Veteran Stories:
Al Leslie

Civilian

  • Al Leslie in Bridgewater, Nova Scotia, September 2011.

    Historica Canada
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"And we were sitting in our classrooms and somebody had looked out the window and they saw the sky filled with paratroopers."

Transcript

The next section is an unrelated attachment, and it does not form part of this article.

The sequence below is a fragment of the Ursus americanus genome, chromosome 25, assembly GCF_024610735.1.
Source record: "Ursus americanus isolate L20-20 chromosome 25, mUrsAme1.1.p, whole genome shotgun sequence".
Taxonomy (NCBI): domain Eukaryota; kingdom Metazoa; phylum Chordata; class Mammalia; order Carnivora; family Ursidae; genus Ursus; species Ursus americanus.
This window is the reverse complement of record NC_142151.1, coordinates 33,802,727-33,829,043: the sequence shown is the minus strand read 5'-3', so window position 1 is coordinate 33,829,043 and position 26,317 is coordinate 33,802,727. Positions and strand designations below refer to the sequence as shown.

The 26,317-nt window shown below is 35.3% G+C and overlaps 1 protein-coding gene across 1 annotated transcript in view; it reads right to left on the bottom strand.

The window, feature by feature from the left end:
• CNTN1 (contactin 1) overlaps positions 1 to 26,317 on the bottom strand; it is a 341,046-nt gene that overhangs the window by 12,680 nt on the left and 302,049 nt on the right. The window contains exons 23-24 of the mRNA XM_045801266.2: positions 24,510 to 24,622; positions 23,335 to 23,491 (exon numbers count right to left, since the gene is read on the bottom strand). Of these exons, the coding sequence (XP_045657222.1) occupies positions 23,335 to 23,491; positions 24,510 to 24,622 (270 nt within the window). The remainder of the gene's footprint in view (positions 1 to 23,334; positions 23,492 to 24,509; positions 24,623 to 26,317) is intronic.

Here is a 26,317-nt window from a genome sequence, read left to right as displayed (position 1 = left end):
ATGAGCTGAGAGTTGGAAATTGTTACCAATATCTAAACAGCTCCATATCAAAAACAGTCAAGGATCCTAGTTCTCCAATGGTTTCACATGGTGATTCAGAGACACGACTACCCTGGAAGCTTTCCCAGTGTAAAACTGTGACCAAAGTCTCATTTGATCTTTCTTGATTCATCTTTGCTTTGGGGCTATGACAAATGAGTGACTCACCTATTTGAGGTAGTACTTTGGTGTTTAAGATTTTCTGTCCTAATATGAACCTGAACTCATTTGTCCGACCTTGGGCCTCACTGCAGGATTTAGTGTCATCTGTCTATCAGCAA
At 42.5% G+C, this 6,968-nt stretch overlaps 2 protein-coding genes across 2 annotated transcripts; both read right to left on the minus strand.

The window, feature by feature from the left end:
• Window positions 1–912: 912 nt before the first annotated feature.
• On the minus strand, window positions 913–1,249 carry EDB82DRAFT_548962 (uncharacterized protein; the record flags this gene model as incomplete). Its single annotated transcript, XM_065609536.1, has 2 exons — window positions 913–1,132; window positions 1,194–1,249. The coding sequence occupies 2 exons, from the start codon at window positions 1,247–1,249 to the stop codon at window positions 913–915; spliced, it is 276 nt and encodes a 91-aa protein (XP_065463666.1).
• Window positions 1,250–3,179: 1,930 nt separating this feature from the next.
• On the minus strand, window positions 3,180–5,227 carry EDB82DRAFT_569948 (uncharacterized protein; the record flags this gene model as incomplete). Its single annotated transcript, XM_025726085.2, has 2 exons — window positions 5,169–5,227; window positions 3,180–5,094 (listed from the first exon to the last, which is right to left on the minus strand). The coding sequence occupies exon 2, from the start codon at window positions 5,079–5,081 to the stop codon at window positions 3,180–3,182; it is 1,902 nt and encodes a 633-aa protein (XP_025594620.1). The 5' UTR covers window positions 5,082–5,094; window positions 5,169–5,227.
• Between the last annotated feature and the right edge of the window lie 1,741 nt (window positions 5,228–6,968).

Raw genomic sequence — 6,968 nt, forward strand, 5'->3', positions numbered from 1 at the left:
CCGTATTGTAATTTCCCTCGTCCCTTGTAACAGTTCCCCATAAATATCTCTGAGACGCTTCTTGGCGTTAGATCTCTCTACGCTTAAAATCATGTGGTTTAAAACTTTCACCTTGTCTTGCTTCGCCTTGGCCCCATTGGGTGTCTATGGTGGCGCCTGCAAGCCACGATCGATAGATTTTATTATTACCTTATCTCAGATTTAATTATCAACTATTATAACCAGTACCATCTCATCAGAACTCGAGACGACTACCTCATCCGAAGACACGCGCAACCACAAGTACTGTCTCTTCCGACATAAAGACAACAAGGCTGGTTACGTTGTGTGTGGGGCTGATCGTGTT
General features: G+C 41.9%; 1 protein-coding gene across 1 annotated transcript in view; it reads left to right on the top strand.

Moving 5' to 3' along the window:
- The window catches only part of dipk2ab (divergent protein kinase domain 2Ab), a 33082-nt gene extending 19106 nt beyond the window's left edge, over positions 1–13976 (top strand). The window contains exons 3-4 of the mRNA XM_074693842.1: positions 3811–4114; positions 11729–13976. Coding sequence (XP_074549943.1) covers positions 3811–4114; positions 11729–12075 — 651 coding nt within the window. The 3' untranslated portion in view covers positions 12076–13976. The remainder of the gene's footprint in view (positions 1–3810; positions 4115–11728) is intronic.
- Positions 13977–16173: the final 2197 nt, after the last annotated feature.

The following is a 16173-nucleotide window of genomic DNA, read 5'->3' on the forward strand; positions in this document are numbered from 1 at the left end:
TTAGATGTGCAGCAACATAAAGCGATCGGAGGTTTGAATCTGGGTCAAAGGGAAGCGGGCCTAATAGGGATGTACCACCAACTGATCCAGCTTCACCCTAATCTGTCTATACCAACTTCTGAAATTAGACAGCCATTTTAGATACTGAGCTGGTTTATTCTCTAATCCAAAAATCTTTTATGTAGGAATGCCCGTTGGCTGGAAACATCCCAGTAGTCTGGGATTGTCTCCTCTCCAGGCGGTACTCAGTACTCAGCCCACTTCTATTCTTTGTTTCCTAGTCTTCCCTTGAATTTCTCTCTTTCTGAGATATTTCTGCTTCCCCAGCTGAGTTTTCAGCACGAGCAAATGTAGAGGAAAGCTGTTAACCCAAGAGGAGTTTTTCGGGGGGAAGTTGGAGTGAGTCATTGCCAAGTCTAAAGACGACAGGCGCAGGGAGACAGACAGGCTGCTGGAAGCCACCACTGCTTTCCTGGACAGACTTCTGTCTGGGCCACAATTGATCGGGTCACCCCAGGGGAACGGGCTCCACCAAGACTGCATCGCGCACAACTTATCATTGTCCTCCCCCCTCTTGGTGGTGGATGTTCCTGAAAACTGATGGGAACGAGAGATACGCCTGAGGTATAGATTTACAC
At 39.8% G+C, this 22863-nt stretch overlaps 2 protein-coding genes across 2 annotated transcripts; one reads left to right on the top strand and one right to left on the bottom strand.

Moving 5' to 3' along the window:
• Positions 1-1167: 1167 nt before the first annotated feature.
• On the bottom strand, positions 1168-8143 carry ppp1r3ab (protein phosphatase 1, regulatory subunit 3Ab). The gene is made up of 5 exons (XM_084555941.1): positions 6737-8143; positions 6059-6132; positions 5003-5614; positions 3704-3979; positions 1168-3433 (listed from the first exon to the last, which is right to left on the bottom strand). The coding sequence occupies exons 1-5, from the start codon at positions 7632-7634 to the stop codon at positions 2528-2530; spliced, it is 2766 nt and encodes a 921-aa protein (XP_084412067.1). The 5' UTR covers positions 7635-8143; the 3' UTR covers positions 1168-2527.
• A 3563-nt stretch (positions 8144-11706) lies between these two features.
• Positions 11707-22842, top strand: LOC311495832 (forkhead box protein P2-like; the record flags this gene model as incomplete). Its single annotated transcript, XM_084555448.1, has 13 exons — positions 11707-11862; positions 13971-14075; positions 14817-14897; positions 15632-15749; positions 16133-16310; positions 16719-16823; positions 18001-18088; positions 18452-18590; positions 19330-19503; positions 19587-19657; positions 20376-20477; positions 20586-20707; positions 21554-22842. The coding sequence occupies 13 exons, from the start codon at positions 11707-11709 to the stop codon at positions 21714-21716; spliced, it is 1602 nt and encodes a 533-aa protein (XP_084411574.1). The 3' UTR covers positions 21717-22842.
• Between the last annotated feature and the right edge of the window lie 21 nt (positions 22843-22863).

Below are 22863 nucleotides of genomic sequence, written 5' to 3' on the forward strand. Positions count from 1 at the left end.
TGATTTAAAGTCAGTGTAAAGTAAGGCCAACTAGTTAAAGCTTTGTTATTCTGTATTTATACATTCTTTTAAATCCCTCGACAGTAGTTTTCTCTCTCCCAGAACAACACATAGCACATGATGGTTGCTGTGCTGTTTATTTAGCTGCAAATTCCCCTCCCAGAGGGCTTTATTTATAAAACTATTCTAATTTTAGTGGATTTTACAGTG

We had two Canadian companies around our village during the war. One was Number 11, the other one was Number 6, Canadian Forestry Corps companies. They were there cutting lumber and processing it all for the war effort and the two large camps. And we used to go to the camps probably every night of the week to watch movies and live entertainment and some concerts. And of course, we were introduced to Coca-Cola and peanuts and stuff like that, we never had that as young people growing up in Scotland. And we used to watch them play softball and we just had a wonderful time with the Canadian troops, they were very, very welcoming and it was just tremendous all the time with them during the war. The other information pertains to the different people we had in the area, in uniform. We had an ammunition depot in Loch Garten [Scotland] and that was looked after by the Red Caps [Royal Military Police] which is the British service and below our tennis courts, we had sort of a signal corps with about four Quonset huts and that was also British forces. And we had sentry stations at both ends of our village, coming and going into town. We had to carry our ID cards with us all the time and our gas masks when we went to school and had many, many gas masks drills during their school days. And it was kind of scary at times but on the whole, we all got along well. And we also had a company of Newfoundland lumberjacks. They were also there cutting the woods down. And in one section of our, about seven miles from my village, we had Norwegian Commandos training at Loch Morlich [Scotland], and they were stationed in Glen More [Scotland], which is just a few miles from the village. Through the course of the war, we had of course many, many different troops coming passing our village and we had an Indian regiment in there, they were in town with all their mules and paraphernalia that goes with their regiment. It was quite exciting seeing them all camped in their tents and looking after their animals and everything else. We also had a couple of, I believe it was three German crashes during the war, aircraft around our village. They had crash landed on their way back to Germany or wherever they were coming from. And the one day we really remember vividly is the fact that we were sitting in classrooms, and our school happened to be about a mile out of the village. And we were sitting in our classrooms and somebody had looked out the window and they saw the sky filled with paratroopers, which at that time we didn’t know whether they were our paratroopers or German paratroopers, so all and all, they let us out of school to go home, because everybody was quite scared and we didn’t know what was happening. But when we did get home, we ran into a bunch of the British Red Devils airborne division [1st Parachute Brigade] and they made us feel very happy to see them and not anybody else. Well, everybody grew up very fast during the war. It was a time of learning but you grew, you matured very, very quickly with all the goings on and everything else. It was just a very, very fast time.
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